At a meeting in December in the Customs House between British ambassador Stewart Eldon and Environment Minister Dick Roche, at which the Irish Government's position on Sellafield was stated as "unchanged", it was agreed to give the Radiological Protection Institute of Ireland greater access to Sellafield and its security arrangements.
In the event of a major accident, as happened in 1957, the institute would liaise with Met Éireann, the Departments of the Environment, Defence and Health, the Garda and Civil Defence to enact the National Emergency Plan for Nuclear Accidents.
The institute's principal scientific officer, Christopher Hone, says the national emergency plan does not anticipate a disaster of Chernobyl-type proportions.
"What we're talking about is not an accident where people suddenly receive such a high dose of radiation that they're going to be seriously injured or die from it. What we're concerned about is the contamination of the environment, particularly of foodstuffs," says Hone. He adds that such a release could still do a tremendous amount of harm to the economy, especially agriculture.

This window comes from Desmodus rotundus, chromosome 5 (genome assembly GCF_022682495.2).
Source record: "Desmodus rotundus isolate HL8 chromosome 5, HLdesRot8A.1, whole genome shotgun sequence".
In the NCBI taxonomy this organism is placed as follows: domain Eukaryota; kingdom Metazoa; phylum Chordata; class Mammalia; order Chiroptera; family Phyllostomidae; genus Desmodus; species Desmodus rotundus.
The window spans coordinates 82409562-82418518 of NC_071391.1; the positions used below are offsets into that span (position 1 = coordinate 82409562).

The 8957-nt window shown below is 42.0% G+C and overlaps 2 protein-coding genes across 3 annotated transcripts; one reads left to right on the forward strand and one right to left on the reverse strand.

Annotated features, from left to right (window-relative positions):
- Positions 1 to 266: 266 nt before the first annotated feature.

The fact that Irish people are concerned about Sellafield is grudgingly acknowledged at the Sellafield visitors' centre. Within one display cabinet is an illuminated full-page "Shut Sellafield" ad from the Times of 24 November 2001, signed by most Fianna Fáil TDs.
If the notorious September 2001 performance of Joe Jacob TD on RTÉ Radio 1 (when, as junior minister with responsibility for the energy sector, he appeared to have no idea of how to deal with a prospective Sellafield disaster) was an indicator, the National Emergency Plan may not be cause for much reassurance. Ireland should hope no future terrorists attempt a 9/11 type attack on Sellafield.
Particularly vulnerable are Sellafield's High Activity Storage Tanks (HAST) whose contents must be continually cooled and will boil off into the atmosphere if the cooling process is interrupted for 12 hours or more.
An article in New Scientist magazine in September 2001 estimated that such an attack on the HAST facility at Sellafield would release 44 times as much radioactivity as the 1986 Chernobyl disaster, and would ultimately cause 1.2 million cancers in Britain and Ireland. Unlike the Times "Shut Sellafield" ad, however, the New Scientist article is not to be found at the Sellafield visitors' centre.p